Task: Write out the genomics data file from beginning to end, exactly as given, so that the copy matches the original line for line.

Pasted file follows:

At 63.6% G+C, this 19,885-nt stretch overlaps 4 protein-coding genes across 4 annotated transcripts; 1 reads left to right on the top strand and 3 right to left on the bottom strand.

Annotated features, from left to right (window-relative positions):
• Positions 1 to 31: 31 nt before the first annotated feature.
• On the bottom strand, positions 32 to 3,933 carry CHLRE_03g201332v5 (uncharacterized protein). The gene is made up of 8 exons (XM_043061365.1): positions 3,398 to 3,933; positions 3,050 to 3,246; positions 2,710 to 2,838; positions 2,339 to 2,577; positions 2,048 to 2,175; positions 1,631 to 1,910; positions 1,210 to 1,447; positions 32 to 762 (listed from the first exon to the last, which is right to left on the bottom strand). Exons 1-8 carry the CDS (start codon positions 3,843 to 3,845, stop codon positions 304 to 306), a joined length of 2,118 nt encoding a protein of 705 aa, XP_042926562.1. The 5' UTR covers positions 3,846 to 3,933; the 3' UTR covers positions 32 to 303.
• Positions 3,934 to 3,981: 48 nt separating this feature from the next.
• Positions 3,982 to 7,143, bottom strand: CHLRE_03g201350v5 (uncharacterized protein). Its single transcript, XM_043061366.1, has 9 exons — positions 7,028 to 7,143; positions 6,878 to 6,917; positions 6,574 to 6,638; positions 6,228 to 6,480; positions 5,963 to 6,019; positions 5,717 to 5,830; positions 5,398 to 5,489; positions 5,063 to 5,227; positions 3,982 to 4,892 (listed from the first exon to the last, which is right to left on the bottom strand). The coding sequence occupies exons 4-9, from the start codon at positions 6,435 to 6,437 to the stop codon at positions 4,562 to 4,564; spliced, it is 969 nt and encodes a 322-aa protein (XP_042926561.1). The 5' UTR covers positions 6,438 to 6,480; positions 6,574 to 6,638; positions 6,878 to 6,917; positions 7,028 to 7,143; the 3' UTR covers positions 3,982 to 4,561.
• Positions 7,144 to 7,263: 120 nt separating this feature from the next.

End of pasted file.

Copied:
At 63.6% G+C, this 19,885-nt stretch overlaps 4 protein-coding genes across 4 annotated transcripts; 1 reads left to right on the top strand and 3 right to left on the bottom strand.

Annotated features, from left to right (window-relative positions):
• Positions 1 to 31: 31 nt before the first annotated feature.
• On the bottom strand, positions 32 to 3,933 carry CHLRE_03g201332v5 (uncharacterized protein). The gene is made up of 8 exons (XM_043061365.1): positions 3,398 to 3,933; positions 3,050 to 3,246; positions 2,710 to 2,838; positions 2,339 to 2,577; positions 2,048 to 2,175; positions 1,631 to 1,910; positions 1,210 to 1,447; positions 32 to 762 (listed from the first exon to the last, which is right to left on the bottom strand). Exons 1-8 carry the CDS (start codon positions 3,843 to 3,845, stop codon positions 304 to 306), a joined length of 2,118 nt encoding a protein of 705 aa, XP_042926562.1. The 5' UTR covers positions 3,846 to 3,933; the 3' UTR covers positions 32 to 303.
• Positions 3,934 to 3,981: 48 nt separating this feature from the next.
• Positions 3,982 to 7,143, bottom strand: CHLRE_03g201350v5 (uncharacterized protein). Its single transcript, XM_043061366.1, has 9 exons — positions 7,028 to 7,143; positions 6,878 to 6,917; positions 6,574 to 6,638; positions 6,228 to 6,480; positions 5,963 to 6,019; positions 5,717 to 5,830; positions 5,398 to 5,489; positions 5,063 to 5,227; positions 3,982 to 4,892 (listed from the first exon to the last, which is right to left on the bottom strand). The coding sequence occupies exons 4-9, from the start codon at positions 6,435 to 6,437 to the stop codon at positions 4,562 to 4,564; spliced, it is 969 nt and encodes a 322-aa protein (XP_042926561.1). The 5' UTR covers positions 6,438 to 6,480; positions 6,574 to 6,638; positions 6,878 to 6,917; positions 7,028 to 7,143; the 3' UTR covers positions 3,982 to 4,561.
• Positions 7,144 to 7,263: 120 nt separating this feature from the next.